• Have an executed MSA (Master Service Agreement) with each supplier and accompanying pricing agreements. Have these stored in an easily accessible location to refer back to if need be.
  • Establish metrics that display the data being tracked in easy to understand graphics or terms.
  • Have current terms & condition contracts for the various service types with each supplier stored in an easily accessible location to refer back to if need be.
  • Ensure your supplier support teams are engaged and are effective.  
What are some metrics that can be used for validation?
  • Supplier usage reports
  • Supplier invoices
  • Internal GL reports
Many of my clients select multiple suppliers to support their telecommunication service requirements; typically, one or two for local and long distance and another for network services. In an ideal scenario, spend and supplier selection is centrally managed with minimal hands involved with new installs, office openings, or incumbent service changes.

Unfortunately, in most cases, locations are managed independently with many stakeholders participating in the process. If all the stakeholders feel their input and assistance is of value, then all will be engaged throughout the sourcing engagement. The key is full cooperation by all to ensure the success of the program; hence being able to maximize the savings opportunity.

Each location can establish its own relationship with suppliers but there must be uniform alignment and messaging from the corporate level. With this type of united front, services and lowest available cost pricing options can be presented by a supplier and implemented efficiently.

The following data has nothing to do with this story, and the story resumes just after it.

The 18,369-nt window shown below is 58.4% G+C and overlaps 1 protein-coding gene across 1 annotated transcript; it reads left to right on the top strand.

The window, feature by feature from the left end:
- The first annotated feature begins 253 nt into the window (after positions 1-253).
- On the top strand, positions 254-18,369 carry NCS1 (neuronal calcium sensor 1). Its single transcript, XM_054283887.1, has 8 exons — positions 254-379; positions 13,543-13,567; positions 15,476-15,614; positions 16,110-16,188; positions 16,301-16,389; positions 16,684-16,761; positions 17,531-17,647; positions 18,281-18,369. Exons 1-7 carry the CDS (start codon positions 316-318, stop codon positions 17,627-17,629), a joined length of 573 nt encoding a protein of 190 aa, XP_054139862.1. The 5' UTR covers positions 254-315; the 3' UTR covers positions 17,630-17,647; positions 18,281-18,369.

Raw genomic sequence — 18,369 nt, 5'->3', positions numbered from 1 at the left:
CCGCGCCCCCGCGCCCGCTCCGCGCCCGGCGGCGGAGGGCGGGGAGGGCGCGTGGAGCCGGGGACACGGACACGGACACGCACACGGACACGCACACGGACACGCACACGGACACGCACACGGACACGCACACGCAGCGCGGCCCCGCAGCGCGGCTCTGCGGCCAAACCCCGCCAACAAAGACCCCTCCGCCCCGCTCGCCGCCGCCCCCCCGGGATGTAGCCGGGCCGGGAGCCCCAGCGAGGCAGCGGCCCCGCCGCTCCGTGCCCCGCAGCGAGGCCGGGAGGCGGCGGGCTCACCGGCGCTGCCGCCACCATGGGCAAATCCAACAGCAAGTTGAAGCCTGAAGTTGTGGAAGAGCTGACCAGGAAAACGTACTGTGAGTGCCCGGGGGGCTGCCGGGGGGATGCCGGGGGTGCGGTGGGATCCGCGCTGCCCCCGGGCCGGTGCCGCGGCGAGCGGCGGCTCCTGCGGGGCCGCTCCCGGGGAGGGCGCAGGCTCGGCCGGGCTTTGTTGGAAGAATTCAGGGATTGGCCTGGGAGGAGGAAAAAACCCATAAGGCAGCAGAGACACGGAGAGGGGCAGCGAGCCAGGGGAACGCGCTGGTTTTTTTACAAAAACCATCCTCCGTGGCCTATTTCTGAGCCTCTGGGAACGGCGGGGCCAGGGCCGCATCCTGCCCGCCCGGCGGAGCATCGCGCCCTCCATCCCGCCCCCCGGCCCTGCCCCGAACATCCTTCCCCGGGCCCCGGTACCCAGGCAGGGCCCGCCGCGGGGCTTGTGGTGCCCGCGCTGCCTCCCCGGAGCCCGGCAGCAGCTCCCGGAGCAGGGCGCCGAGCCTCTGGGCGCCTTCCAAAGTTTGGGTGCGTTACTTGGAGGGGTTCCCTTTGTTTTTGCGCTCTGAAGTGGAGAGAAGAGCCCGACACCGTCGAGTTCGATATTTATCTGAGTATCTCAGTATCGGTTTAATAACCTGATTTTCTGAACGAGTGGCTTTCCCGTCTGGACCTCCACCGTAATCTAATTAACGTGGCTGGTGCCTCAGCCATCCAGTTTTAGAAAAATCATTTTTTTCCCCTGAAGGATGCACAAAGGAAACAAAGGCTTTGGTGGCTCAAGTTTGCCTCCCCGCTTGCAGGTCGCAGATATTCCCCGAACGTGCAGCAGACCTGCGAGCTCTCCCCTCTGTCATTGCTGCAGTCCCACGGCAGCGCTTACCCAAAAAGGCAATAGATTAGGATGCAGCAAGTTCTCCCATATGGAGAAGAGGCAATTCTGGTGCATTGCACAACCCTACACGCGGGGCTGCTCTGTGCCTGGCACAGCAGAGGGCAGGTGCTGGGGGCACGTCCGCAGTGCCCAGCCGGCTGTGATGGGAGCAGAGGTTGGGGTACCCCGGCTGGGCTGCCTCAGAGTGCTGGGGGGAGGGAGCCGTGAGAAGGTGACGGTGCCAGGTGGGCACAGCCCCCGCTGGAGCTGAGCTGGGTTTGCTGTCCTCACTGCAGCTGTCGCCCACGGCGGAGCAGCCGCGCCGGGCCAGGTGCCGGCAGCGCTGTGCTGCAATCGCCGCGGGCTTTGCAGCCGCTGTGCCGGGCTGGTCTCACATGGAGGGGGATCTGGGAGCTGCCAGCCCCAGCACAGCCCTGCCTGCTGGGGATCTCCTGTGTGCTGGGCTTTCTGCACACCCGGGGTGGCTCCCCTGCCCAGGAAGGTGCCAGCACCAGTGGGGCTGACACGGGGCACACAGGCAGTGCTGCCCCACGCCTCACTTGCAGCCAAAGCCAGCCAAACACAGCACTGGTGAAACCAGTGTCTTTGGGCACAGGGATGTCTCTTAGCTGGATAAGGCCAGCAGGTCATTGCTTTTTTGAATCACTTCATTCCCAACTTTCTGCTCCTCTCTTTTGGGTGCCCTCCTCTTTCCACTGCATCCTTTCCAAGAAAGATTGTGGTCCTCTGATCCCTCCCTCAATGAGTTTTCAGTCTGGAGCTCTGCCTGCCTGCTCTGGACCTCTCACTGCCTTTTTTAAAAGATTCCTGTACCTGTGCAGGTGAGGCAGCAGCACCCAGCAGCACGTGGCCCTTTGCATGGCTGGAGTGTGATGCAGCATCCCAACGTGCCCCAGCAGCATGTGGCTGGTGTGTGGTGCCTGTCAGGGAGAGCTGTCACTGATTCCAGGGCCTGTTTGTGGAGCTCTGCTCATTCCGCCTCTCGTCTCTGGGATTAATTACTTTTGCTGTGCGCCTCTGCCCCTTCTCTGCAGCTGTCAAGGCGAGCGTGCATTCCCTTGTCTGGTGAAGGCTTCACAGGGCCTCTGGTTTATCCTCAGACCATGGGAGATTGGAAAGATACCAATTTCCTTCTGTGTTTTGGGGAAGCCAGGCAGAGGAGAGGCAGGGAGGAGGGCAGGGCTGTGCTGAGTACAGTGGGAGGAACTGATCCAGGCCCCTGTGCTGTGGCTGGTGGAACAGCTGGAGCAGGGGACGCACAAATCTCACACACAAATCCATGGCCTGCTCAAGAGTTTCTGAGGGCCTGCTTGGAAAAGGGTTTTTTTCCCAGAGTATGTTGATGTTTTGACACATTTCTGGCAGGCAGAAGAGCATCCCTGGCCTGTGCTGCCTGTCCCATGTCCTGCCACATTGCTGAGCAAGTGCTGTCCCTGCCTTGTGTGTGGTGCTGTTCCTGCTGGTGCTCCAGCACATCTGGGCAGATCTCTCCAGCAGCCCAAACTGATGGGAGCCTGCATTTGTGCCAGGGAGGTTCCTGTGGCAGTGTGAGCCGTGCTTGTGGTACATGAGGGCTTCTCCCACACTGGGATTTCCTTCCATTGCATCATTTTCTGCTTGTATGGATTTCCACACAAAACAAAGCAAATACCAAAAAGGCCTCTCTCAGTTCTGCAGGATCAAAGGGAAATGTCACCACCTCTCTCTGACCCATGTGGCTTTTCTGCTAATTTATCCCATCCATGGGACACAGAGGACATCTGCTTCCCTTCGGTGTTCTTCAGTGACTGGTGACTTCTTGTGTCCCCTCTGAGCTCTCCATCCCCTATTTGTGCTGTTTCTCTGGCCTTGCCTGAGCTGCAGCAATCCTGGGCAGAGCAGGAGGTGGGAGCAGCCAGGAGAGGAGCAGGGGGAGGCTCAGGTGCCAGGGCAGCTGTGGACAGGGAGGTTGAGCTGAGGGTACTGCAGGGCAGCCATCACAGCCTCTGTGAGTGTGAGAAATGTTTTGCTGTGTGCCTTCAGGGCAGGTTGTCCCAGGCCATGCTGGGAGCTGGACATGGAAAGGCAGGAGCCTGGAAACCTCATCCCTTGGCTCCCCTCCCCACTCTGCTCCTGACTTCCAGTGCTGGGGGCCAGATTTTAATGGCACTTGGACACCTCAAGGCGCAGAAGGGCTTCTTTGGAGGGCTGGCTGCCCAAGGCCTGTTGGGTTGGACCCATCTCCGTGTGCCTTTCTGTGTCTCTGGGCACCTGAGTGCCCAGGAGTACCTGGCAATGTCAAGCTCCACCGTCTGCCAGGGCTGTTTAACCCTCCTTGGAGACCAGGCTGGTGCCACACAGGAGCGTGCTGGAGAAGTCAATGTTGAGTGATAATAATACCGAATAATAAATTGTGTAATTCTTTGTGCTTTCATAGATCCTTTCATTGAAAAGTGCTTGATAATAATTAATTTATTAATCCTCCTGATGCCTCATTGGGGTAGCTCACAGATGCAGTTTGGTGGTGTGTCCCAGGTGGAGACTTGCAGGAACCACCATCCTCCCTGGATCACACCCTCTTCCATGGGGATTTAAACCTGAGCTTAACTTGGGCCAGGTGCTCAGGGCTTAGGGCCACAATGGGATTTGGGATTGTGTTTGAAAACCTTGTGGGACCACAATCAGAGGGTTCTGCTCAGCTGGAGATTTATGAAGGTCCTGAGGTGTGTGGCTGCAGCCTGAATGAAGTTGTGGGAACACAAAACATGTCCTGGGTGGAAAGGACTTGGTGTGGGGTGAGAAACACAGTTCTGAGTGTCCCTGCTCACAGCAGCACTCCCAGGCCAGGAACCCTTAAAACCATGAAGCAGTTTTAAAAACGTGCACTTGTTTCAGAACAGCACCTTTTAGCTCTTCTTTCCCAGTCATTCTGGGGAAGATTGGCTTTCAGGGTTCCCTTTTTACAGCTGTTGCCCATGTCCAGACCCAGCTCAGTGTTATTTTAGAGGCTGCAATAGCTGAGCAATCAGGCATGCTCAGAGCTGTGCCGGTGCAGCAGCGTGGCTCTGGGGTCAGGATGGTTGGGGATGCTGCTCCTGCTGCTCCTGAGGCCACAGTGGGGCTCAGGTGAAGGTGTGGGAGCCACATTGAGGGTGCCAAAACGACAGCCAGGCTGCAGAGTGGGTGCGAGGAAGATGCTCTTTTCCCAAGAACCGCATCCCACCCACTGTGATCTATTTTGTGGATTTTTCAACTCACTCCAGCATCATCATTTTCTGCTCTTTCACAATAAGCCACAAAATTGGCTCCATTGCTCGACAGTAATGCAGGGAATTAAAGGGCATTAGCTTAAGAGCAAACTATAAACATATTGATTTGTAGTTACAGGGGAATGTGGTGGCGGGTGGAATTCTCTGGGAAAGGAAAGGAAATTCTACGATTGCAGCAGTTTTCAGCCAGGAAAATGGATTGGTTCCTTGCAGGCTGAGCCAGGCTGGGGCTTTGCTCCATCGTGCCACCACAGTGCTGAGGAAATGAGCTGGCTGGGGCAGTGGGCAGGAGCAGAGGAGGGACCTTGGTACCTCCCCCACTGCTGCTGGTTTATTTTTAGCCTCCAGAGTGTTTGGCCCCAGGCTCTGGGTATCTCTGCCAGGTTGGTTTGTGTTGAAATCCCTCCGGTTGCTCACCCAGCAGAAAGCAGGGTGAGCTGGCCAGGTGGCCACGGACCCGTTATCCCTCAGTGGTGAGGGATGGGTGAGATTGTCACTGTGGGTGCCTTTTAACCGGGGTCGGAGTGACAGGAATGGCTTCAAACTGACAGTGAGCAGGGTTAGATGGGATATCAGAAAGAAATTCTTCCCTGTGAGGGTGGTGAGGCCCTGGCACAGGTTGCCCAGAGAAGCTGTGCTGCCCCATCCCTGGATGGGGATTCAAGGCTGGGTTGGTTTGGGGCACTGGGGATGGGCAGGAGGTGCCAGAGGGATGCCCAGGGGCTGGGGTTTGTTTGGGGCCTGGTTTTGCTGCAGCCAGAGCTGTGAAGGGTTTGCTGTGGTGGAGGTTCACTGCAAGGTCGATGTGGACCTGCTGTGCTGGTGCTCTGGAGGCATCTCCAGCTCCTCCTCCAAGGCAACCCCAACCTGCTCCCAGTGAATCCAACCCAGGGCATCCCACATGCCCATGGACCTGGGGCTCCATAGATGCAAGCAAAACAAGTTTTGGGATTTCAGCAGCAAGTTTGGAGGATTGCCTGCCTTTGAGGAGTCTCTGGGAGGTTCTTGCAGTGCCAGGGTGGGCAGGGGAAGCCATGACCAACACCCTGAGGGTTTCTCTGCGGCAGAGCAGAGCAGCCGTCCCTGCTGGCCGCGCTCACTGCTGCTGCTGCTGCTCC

Stay tuned for another episode discussing Implementation Best Practices… “and that’s all folks”.

For those who have just graduated high school, a difficult decision lies ahead. You may be enjoying your freedom for the summer, but what career field you will study will need to be decided very soon. If you already made your selection, you also may be wondering if the choice was the right one. Your whole life will be greatly affected by your decision. Will you do something you enjoy, something fulfilling, or something challenging? How about all the above! Procurement is your answer.

So, what is Procurement? According to Investopedia.com, Procurement is the act of purchasing or otherwise taking possession of something, especially for business purposes. To simplify, we in the field of Procurement strategically setup relationships to buy the goods and services a company will need to operate. This seems like something that every company already does, but surprisingly it is not. Every organization, big or small, can benefit from effective Procurement.

Here are a few reasons as to why Procurement is such a great selection for your future career.

1.   Growth Within the Field

Remember in 2020 when the Coronavirus pandemic hit the world and companies were tightening budgets? A simple way for a business to save money is to get strategic about HOW they are buying their needed goods and services. Many companies realized this throughout the last year, and even a little before. By 2028, the Procurement as a Service (PaaS) market is expected to reach 12 billion! This is simply for outsourcing functions related to purchasing. Imagine what the number would be if you added companies who internally control their Procurement functions.